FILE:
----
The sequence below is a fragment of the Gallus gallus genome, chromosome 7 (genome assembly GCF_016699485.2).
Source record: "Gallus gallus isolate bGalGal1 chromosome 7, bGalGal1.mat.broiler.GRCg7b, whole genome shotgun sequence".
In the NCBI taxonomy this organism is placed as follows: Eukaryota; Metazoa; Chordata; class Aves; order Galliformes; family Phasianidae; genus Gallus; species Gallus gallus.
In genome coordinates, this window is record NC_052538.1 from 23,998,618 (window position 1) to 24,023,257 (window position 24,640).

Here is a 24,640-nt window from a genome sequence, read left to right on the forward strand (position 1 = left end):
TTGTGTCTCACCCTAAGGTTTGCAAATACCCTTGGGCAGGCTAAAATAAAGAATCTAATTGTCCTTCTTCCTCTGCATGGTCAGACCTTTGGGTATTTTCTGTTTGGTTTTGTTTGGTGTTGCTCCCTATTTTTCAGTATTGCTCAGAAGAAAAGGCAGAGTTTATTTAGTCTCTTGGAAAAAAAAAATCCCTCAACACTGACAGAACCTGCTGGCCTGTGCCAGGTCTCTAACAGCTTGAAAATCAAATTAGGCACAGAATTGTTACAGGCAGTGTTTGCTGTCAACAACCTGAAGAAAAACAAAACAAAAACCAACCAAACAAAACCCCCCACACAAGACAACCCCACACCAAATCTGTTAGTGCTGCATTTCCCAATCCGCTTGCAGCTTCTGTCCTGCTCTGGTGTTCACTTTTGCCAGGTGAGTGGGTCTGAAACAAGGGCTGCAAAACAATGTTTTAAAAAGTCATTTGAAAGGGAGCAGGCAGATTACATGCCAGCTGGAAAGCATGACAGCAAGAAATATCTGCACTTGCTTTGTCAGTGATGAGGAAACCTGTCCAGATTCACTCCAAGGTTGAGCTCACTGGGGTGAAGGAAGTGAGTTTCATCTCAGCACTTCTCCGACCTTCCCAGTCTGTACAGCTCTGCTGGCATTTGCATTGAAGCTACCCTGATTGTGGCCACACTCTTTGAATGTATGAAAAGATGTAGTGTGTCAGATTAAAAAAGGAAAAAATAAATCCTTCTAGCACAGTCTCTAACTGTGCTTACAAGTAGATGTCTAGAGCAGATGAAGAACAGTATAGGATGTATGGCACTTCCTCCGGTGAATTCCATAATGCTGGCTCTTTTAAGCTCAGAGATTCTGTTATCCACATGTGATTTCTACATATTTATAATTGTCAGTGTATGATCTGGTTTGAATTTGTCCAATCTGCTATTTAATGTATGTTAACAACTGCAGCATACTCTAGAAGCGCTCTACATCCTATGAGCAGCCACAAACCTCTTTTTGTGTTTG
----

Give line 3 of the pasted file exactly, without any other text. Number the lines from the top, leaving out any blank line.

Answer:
In the NCBI taxonomy this organism is placed as follows: Eukaryota; Metazoa; Chordata; class Aves; order Galliformes; family Phasianidae; genus Gallus; species Gallus gallus.